Freddie Mercury at 70: Exclusive candid photographs show the Queen frontman loved a party both on stage and at home

Celebrity photographer Richard Young opens his A Kind of Magic exhibition in Kensington today 

Seventy years ago today, Queen frontman Freddie Mercury was born. To celebrate, a new exhibition is opening in London showcasing never-before-seen photographs of the fabulously flamboyant rocker.

Kensington’s Richard Young Gallery has given us a first glimpse at the shots, showing Freddie playing stadiums with the band; in full party mode; and at home trying on silly hats.

The exhibition, titled A Kind of Magic in a nod to their chart-topping 1986 album, documents the most sparkling moments of the late music legend’s life. Celebrity photographer Young became friends with Freddie after first meeting him at Maunkberry, a small club in Jermyn Street, on New Year’s Eve in 1978.

“First in the door was Keith Richards, Ron and Jo Wood, followed by Roger Taylor, Freddie, Rod Stewart and Britt Ekland,” he recalls. “Although I had shot Freddie at various parties around town, this was the evening that cemented our relationship.”

Young’s irrepressible sunny nature gained him access into Queen’s inner circle and he began to record brilliant behind-the-scenes moments. Many of these feature in the exhibition, including shots of Freddie’s extravagant 39th birthday party.

“The parties were always wild, full of laughter and unique,” Young says. “When you were in Freddie’s inner circle you would always be given a nickname, mine was Muriel Young. This was after the TV presenter from the fifties, and Freddie would always say, ‘Come on Muriel!’ I loved it. I felt I was part of his family.”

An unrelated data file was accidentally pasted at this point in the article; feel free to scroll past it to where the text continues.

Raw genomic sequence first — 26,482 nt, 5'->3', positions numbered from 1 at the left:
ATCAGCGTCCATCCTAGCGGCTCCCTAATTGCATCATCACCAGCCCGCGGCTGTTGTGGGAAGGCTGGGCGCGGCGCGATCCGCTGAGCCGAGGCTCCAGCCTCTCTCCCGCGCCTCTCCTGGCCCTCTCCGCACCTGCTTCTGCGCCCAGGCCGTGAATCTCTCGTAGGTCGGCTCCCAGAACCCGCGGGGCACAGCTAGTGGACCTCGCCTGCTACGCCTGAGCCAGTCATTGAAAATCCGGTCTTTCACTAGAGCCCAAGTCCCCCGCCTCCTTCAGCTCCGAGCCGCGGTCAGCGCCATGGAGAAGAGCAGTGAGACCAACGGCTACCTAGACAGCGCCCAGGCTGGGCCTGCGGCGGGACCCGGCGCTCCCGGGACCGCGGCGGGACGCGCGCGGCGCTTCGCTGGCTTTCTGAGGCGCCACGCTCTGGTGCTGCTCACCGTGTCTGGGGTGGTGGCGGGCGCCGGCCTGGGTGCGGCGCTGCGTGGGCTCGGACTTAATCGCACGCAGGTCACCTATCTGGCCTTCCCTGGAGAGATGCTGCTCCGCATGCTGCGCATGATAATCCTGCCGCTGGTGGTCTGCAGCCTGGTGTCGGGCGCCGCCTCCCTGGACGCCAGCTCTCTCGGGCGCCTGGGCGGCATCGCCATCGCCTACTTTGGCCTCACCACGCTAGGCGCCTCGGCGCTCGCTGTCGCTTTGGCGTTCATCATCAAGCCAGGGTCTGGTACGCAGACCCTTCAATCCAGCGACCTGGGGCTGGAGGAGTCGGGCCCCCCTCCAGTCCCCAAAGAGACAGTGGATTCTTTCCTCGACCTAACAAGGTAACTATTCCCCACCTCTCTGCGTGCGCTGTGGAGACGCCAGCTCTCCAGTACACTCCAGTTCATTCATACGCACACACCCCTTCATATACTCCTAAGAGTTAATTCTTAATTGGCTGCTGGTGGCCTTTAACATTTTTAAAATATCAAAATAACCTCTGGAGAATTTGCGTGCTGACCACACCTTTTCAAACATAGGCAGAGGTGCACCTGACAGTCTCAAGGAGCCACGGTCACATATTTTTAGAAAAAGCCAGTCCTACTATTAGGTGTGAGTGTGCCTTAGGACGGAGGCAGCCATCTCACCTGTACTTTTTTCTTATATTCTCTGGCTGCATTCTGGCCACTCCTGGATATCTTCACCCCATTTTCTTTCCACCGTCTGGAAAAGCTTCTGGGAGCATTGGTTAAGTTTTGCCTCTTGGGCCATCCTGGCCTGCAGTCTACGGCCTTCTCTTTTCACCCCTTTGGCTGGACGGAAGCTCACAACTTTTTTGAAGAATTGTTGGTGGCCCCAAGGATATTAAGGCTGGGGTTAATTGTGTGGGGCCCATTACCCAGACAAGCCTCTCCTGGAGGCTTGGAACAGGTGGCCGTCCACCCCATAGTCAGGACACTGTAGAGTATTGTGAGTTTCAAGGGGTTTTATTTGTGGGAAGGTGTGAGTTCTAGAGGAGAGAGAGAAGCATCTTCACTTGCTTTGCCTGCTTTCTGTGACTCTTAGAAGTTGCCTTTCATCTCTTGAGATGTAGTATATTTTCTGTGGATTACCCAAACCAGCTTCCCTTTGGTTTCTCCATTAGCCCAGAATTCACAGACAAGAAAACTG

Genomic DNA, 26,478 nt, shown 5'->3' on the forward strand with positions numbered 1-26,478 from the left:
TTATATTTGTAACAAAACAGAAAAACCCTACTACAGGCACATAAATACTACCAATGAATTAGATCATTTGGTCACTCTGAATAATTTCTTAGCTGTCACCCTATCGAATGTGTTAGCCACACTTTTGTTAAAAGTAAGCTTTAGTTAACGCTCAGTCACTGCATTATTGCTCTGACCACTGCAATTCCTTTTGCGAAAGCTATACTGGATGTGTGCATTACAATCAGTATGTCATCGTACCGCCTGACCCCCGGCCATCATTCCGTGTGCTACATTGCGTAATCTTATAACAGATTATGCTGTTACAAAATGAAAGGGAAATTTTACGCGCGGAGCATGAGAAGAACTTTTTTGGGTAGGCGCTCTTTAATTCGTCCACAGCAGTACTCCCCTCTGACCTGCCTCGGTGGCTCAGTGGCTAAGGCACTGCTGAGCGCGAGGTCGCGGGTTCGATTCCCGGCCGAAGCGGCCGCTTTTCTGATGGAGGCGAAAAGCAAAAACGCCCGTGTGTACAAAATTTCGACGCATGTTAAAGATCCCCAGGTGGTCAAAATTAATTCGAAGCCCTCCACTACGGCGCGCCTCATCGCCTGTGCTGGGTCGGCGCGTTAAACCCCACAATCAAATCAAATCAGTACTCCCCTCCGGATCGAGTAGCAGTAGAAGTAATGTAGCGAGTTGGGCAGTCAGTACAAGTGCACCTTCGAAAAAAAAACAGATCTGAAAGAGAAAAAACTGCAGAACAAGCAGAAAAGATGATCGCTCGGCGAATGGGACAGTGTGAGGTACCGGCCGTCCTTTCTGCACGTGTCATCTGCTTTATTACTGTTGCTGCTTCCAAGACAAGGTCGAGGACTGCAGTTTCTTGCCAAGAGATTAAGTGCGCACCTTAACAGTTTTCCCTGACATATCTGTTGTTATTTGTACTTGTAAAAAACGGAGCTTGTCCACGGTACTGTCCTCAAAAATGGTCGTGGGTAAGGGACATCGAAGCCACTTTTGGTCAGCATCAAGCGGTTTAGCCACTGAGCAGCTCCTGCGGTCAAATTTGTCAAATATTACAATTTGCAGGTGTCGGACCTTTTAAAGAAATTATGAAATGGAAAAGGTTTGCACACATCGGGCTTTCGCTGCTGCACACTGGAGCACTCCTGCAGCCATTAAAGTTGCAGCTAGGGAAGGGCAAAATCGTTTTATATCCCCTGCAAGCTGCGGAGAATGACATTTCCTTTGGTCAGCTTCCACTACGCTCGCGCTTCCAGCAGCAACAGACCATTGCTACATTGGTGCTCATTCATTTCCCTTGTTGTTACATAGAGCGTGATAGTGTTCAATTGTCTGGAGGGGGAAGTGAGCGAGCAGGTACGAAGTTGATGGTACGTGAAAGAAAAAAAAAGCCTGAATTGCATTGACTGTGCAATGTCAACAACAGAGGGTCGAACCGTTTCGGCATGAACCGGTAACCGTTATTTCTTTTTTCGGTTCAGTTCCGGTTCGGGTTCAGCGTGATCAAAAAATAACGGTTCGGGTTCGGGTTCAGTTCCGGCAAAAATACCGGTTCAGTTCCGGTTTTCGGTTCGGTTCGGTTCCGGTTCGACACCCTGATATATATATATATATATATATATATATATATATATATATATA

Freddie regularly invited Young to capture intimate portraits and, in October 2013, one of his candid photographs was inducted into the National Portrait Gallery. Young’s archive contains an impressive number of images of Freddie that have only recently been uncovered, making this landmark birthday commemoration a significant time to exhibit them.

“This year Freddie would have been 70, I am a year younger and we are both virgos,” Young says. “I have the most wonderful memories from my time with Freddie. It was a unique part of rock and roll history and I feel so honoured that I was able to capture so many wonderful, fun and also poignant times over a 13-year period. He left us far too early.”

Freddie died aged 45 from bronchial pneumonia in November 1991, just over 24 hours after issuing a public statement confirming that he had been suffering from Aids.

A Kind of Magic: A Celebration of Freddie Mercury’s 70th Birthday is on until 5 November at the Richard Young Gallery in Kensington, London W8 4LT. Entrance is free, with the gallery open from Monday to Saturday 11am-5pm. For more information, visit the website here

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